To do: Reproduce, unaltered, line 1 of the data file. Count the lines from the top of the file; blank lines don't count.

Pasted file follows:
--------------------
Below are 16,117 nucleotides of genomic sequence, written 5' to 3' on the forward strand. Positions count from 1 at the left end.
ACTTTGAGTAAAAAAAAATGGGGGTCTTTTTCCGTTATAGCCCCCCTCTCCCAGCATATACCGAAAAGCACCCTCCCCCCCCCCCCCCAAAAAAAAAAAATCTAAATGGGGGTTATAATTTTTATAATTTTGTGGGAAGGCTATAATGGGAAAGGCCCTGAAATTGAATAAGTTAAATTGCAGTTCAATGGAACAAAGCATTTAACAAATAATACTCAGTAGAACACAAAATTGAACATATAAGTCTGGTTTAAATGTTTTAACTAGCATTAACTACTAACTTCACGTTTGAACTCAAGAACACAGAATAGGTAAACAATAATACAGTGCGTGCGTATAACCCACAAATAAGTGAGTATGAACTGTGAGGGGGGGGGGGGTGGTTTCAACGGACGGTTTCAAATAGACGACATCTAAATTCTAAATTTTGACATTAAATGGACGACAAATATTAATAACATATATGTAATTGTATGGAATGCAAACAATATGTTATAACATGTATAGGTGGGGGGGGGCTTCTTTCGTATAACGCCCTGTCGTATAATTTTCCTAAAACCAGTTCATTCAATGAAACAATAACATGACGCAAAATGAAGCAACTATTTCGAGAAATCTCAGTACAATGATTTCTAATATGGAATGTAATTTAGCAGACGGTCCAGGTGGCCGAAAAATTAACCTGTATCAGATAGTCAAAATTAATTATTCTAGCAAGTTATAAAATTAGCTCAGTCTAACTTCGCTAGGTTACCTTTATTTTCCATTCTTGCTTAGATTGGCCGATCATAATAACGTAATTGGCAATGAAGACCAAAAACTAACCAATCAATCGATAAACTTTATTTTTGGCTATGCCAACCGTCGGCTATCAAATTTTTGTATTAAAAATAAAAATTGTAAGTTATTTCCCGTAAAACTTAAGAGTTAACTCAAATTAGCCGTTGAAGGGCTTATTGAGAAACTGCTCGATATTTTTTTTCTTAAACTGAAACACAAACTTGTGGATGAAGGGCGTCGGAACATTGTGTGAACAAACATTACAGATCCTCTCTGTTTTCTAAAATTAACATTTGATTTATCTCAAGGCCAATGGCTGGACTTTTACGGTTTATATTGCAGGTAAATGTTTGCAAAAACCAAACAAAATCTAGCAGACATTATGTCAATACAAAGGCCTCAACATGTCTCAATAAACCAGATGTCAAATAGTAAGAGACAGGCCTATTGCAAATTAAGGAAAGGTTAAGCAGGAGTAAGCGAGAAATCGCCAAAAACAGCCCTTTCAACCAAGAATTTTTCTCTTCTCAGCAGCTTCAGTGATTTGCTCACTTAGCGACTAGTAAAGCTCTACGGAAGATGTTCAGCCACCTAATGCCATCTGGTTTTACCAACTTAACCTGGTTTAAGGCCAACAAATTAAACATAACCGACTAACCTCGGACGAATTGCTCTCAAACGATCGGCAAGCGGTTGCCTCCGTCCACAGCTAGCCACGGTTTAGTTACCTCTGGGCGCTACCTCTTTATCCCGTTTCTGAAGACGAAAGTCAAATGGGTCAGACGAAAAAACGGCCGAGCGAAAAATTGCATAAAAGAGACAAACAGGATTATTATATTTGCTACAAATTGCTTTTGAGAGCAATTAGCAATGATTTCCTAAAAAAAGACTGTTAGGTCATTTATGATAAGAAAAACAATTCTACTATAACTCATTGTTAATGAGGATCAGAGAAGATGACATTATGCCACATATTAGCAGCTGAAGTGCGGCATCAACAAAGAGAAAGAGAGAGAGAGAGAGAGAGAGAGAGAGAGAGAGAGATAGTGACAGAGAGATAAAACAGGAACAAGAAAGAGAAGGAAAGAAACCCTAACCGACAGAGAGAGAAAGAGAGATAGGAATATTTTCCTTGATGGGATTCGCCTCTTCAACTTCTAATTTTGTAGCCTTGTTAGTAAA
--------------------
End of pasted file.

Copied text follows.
Below are 16,117 nucleotides of genomic sequence, written 5' to 3' on the forward strand. Positions count from 1 at the left end.